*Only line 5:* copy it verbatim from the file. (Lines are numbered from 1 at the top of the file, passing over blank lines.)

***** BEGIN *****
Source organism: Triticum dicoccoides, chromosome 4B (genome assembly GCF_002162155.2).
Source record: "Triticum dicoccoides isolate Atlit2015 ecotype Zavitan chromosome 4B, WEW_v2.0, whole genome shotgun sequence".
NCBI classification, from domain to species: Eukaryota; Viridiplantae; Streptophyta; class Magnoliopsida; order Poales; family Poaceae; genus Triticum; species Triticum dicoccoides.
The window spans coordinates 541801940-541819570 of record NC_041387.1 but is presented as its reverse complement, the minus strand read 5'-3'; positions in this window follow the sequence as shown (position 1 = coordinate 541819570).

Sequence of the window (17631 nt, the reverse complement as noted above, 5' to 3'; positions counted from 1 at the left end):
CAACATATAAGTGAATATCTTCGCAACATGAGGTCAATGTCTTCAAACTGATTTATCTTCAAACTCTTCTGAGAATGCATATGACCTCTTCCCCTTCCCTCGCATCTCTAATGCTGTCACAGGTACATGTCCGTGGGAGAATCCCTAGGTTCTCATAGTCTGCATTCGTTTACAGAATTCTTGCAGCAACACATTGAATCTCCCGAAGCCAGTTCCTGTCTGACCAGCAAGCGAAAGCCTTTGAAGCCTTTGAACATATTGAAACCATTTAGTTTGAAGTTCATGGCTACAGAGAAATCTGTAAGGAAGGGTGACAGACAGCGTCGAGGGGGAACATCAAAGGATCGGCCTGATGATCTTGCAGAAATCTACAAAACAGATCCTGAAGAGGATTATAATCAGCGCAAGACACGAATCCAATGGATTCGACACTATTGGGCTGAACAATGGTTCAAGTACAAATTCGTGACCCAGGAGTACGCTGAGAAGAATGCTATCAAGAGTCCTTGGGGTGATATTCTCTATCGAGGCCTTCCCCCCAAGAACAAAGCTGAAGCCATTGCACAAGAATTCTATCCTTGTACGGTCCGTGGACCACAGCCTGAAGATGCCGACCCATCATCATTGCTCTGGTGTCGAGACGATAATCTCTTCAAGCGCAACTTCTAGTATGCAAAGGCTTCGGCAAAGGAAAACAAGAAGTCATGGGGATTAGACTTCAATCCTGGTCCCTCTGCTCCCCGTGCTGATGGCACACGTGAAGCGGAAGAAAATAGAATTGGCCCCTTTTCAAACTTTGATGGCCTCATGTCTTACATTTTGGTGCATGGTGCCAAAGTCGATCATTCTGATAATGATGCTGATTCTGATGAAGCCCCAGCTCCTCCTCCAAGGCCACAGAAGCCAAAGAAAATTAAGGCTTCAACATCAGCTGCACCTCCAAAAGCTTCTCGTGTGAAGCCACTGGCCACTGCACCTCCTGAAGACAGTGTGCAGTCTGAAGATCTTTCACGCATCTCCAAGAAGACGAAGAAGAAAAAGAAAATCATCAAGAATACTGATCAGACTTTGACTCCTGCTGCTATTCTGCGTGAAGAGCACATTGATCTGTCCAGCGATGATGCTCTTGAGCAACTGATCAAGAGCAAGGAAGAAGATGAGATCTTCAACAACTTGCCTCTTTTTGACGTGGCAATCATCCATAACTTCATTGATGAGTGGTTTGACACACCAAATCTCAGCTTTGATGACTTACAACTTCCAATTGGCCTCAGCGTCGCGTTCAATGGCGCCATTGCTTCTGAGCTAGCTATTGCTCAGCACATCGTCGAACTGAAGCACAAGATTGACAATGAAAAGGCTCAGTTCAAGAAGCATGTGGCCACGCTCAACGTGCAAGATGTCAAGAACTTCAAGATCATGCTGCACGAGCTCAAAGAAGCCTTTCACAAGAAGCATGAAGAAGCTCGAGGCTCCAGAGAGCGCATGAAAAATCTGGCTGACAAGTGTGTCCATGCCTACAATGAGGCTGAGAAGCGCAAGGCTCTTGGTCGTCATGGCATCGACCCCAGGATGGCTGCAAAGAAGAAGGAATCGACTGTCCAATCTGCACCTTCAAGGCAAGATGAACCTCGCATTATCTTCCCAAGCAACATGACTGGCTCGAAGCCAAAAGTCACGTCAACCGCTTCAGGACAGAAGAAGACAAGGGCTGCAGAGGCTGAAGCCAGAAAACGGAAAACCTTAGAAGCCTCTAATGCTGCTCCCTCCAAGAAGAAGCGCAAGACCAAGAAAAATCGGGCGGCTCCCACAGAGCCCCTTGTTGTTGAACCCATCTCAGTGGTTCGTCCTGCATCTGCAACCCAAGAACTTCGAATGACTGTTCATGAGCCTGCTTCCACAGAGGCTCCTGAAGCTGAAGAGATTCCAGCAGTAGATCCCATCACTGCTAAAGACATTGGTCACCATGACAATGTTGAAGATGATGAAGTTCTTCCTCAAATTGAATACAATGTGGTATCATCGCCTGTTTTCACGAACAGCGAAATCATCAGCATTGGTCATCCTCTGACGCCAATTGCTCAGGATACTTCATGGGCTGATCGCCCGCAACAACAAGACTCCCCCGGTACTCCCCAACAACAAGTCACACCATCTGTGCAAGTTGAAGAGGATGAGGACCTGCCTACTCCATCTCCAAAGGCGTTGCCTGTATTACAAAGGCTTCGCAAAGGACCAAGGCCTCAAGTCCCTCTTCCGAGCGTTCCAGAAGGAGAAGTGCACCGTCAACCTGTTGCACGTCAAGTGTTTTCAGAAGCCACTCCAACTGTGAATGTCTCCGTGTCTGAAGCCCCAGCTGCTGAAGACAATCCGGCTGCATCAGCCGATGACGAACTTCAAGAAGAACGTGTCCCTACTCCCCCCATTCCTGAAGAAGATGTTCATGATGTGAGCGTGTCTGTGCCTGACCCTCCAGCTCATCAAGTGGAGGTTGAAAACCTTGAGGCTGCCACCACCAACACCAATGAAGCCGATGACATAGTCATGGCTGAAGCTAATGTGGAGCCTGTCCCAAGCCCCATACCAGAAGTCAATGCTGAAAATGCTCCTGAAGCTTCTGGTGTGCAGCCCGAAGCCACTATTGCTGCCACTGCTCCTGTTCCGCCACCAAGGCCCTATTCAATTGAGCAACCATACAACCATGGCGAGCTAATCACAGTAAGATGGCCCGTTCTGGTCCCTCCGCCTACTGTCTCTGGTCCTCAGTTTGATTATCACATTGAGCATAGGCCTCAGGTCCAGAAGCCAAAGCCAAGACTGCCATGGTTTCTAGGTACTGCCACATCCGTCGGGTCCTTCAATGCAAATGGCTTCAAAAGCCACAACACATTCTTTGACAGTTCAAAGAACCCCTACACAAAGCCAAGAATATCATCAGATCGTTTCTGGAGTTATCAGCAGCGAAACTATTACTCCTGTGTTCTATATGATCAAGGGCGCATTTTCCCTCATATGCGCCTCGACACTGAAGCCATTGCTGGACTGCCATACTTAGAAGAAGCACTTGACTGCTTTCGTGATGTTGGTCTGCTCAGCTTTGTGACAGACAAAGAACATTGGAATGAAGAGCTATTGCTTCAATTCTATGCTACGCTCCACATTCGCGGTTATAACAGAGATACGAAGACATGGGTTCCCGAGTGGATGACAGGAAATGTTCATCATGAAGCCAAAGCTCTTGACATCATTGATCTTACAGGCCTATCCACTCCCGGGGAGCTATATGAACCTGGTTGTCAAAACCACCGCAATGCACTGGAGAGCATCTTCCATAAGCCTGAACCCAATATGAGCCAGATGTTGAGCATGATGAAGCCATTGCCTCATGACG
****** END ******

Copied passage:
Sequence of the window (17631 nt, the reverse complement as noted above, 5' to 3'; positions counted from 1 at the left end):